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'Finding Nemo' fish migrate vast distances


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Real-life clownfish have more in common with their big screen counterpart than was previously believed.

In the popular Pixar movie 'Finding Nemo' a young clownfish is whisked away by a fishing boat, prompting his horrified father to embark on a long journey to locate him.

Read More: http://www.unexplain...-vast-distances

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This is ridiculous, almost ALL* marine fish go through a planktonic larval stage where they look nothing like the adults and drift in the current, and yes, they may travel hundreds of miles before settling out. This is quite different from a juvenile Clownfish traveling that far. Once these larval fish are recognizable as a Clownfish they have already found an anemone to live in where they will spend their entire lives, if they do not find one they are quickly eaten, they are poor swimmers and make easy prey for predators without their venomous companion.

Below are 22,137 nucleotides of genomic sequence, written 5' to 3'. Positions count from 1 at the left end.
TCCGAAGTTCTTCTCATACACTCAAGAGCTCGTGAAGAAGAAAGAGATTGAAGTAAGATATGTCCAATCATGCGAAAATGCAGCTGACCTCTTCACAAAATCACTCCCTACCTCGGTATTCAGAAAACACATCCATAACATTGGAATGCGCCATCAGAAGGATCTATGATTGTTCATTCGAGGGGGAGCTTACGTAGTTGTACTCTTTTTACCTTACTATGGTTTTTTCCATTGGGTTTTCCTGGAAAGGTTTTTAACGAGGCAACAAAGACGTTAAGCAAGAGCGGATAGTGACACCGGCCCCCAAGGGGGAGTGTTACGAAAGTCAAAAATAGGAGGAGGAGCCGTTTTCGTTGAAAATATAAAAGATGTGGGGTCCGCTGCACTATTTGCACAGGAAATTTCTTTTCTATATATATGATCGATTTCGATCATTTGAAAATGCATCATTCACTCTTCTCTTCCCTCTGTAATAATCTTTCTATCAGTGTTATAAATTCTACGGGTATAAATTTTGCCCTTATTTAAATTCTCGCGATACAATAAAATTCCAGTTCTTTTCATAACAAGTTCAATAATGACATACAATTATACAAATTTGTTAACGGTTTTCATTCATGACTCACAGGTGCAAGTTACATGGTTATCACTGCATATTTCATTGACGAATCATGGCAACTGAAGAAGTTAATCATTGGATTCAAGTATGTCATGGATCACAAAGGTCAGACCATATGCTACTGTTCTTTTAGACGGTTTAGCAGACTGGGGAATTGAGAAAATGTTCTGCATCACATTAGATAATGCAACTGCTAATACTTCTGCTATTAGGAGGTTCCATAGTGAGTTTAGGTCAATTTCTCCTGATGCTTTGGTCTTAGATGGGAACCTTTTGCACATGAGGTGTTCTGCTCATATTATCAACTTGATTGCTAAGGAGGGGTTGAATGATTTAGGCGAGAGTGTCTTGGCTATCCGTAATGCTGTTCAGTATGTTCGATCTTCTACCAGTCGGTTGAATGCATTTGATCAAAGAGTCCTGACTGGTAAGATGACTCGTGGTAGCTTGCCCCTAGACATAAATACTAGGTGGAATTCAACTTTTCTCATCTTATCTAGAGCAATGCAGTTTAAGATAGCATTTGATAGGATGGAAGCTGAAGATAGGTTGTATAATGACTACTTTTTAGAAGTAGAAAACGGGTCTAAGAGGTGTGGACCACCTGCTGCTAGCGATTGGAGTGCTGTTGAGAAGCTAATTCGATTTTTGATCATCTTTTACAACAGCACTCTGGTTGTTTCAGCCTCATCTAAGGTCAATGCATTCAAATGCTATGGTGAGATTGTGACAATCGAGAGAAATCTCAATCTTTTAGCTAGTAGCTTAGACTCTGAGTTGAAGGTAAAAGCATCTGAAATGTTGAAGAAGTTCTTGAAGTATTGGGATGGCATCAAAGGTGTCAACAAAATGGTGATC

*Sharks and rays are exceptions, as are Seahorses and Pipefishes, and some fish are mouthbrooders which hold the developing young in their mouths until they are old enough to live on their own.

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